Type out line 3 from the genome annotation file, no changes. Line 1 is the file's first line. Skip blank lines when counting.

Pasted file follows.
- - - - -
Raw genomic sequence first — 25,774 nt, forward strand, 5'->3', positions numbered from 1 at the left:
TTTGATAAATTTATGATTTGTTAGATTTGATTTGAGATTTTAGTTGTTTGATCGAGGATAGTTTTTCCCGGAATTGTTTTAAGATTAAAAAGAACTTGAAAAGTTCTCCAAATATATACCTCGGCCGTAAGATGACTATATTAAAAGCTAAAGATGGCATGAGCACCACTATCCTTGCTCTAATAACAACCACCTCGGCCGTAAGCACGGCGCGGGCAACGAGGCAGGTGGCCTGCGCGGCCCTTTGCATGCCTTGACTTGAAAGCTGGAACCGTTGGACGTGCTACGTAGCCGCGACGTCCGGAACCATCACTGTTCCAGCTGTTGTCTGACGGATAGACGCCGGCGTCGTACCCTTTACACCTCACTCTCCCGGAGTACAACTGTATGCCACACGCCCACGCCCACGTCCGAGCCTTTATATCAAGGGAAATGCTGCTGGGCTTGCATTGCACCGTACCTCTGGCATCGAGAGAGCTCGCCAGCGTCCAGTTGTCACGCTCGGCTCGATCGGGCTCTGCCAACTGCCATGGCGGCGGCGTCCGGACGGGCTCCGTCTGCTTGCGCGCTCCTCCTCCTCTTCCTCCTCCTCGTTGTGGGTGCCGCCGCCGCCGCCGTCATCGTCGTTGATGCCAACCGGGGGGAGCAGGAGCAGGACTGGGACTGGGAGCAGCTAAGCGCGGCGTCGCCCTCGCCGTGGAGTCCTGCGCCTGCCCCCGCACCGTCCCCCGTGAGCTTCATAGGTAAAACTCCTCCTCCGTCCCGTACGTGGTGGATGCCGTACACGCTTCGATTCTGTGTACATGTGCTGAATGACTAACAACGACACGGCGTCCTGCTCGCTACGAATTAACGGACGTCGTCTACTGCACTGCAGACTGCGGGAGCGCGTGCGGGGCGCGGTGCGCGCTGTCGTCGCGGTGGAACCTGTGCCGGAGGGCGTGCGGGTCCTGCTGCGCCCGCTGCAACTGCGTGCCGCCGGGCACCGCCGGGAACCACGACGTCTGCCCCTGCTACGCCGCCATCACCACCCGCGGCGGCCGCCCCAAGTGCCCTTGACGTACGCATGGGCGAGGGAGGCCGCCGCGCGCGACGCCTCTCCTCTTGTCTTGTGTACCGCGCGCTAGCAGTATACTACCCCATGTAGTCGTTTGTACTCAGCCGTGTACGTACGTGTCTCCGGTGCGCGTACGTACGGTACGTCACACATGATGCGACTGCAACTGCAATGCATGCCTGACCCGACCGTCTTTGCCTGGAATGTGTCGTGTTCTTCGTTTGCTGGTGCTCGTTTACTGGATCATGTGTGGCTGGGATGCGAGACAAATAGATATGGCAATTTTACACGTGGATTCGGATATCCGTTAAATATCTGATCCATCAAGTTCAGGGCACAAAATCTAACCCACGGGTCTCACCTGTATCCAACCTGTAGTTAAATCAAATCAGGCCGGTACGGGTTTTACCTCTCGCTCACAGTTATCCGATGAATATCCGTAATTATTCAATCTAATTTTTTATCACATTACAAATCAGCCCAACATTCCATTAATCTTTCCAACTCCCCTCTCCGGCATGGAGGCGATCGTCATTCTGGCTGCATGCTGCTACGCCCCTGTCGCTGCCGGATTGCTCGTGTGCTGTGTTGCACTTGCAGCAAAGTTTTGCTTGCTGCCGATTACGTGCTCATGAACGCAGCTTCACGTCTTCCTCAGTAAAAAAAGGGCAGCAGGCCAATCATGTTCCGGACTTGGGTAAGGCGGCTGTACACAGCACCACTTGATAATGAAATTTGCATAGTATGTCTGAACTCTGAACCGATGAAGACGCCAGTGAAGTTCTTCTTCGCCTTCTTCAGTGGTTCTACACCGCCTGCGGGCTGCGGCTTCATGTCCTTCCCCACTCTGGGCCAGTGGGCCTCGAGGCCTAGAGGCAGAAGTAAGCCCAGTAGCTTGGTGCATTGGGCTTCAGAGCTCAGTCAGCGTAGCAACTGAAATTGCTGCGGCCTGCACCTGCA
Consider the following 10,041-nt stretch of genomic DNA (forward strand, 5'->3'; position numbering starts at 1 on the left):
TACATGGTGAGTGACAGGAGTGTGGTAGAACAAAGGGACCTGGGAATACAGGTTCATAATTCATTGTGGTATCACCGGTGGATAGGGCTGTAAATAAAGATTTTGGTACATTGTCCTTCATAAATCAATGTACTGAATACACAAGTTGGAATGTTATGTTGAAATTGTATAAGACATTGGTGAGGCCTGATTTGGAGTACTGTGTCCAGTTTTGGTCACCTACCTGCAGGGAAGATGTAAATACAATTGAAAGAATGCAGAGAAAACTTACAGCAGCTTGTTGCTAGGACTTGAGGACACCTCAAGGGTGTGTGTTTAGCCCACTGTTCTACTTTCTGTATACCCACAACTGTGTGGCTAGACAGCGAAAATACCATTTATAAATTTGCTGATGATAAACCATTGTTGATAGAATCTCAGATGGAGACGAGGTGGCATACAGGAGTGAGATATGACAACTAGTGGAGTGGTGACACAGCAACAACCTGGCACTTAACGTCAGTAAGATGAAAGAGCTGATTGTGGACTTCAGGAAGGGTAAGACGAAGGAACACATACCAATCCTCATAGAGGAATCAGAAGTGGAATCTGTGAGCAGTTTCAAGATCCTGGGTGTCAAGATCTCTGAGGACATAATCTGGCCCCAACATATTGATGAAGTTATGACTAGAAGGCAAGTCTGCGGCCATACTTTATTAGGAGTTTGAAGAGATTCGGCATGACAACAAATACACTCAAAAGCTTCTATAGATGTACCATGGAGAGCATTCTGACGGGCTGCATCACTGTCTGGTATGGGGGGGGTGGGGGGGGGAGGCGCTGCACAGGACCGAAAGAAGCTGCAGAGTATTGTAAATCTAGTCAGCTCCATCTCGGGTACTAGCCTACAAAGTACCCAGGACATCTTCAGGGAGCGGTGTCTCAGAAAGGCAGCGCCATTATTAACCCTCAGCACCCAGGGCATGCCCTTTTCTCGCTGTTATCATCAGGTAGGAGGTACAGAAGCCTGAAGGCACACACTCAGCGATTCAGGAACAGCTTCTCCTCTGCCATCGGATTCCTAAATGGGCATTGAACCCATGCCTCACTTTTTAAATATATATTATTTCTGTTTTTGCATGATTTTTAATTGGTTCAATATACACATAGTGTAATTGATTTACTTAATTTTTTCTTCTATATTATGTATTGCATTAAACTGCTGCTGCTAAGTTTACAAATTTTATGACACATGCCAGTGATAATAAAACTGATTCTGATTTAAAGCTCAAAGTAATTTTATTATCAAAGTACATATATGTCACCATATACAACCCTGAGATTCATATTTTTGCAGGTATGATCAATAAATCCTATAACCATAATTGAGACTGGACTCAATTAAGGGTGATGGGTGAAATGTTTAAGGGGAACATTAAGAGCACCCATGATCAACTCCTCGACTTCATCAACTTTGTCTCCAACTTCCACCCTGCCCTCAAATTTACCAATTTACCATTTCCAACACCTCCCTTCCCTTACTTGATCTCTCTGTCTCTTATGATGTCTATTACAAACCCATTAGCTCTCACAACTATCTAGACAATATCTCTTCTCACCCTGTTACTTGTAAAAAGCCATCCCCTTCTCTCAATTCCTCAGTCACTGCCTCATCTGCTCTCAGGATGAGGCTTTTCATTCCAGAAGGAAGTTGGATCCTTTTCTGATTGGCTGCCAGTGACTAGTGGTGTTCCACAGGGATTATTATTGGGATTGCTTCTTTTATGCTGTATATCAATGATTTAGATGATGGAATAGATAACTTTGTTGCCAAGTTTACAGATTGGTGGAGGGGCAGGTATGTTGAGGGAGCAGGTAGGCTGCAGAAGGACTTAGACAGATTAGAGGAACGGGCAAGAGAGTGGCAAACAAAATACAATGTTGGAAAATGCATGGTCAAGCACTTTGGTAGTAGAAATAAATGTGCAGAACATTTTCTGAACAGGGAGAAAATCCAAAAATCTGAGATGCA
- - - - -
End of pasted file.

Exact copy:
Consider the following 10,041-nt stretch of genomic DNA (forward strand, 5'->3'; position numbering starts at 1 on the left):